“For a lot of athletes, actors, and artists in general,” Chanchez says, “that’s one of the synergies that we have as connective tissue for us. We’re all concerned about what’s next. The balance in life is to be able to enjoy the moment you’re in and not always trying to find what’s next. But Malik is in that phase of his manhood where he’s trying to discover what’s next. In many ways, so is Hosea. There was a real possibility I wouldn’t have come back to this series, because I was still discovering what my future looked like as an actor.” Chanchez didn’t want to be stifled creatively and couldn’t see the point in picking up the character right where he left off. But after seeing Malik’s growth, Chanchez knew he’d made the right decision.
Malik Wright has certainly had an evolution, even in just the first two episodes. It’s debatable if the reboot would have worked if he were the same person, acting the same way, and making the same bad decisions.
“It would have needed to be a different actor,” Chanchez interjects matter-of-factly. “Because it wouldn’t have been Hosea. It was my goal to really narrow in on Malik’s purpose this season, and his agenda in his arc is self-discovery. Now that he’s discovered what he wants, he has to figure out how to get the things done he sees before him.”
For the reboot, both Wendy Raquel Robinson and Chanchez will be instrumental in producing the series and Chanchez will even direct. He’s very excited by this new and challenging opportunity. “This journey allows me to be more involved in the structure, not just of the story, but of characters which was really important for me to do,” he says. “I felt Malik needed this type of growth. When I left the show, I actually thought my character was incomplete. So I was excited to get a chance to give him a better ending, and I think we’re on track with it.”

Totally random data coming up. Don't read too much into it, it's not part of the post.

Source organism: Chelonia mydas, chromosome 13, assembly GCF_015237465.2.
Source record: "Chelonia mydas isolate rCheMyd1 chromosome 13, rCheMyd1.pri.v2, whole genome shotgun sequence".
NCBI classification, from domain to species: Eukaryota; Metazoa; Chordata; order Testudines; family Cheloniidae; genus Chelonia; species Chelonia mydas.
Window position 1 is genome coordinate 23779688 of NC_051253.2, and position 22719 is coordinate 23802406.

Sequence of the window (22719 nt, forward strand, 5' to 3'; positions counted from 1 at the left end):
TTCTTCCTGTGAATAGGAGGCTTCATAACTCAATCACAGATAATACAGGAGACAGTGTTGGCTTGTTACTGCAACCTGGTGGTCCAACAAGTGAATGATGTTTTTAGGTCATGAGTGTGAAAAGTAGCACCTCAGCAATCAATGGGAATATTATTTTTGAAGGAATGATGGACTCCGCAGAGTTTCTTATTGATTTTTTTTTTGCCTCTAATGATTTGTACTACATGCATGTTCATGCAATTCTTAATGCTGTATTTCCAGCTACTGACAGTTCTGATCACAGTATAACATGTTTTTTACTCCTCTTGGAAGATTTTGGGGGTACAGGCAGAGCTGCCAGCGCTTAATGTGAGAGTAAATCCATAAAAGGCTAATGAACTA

Malik had his demons in the show. Chanchez personally is a great advocate for mental health, especially that of Black men. “It’s become one of my main focuses,” he says. “Black men, in particular, can be the most vulnerable from changes happening in our society.” Chanchez is careful not to frame his thoughts as oppression Olympics; he stresses that every group has their needs for movements, but one centered around the Black male experience seems to be missing.
Chanchez notes that Black men still need understanding and direction. There’s a type of generational curse when we talk about the effects on the Black community and especially Black men due to slavery and segregation. It manifests internally, and it’s why we always have the highest cases of high blood pressure and cardiovascular disease. “Part of my mission is to bring exposure to this need through my job as an artist. Not saying I have all the answers, but I do know this is a crisis. There’s not enough access to healing and we have to support and empower one another.”
In The Game, Malik is very open about his mental health journey and gets check ups regularly. Chanchez was thrilled to get the opportunity to portray him this way. “I like the idea of trying to break the cycle and asking what can we do instead to heal as a community and as a people.” Chanchez adds, “[It’s] in addition to doing the work for our women and our LGBTQ+ communities because it’s important to do the work all around. But it starts with us.”
For someone like Malik to be an alpha male and a professional athlete and be very concerned with the state of his mental health, it sends a very powerful message.
The Game reboot airs on Paramount+ where the series can be seen in its entirety.
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Stacey Yvonne is a contributor who is often found in some corner of the internet pontificating about pop culture and its effect on women, Blackfolk and the LGBTQIA+ community. You can see more of her work at https://linktr.ee/StickyKeys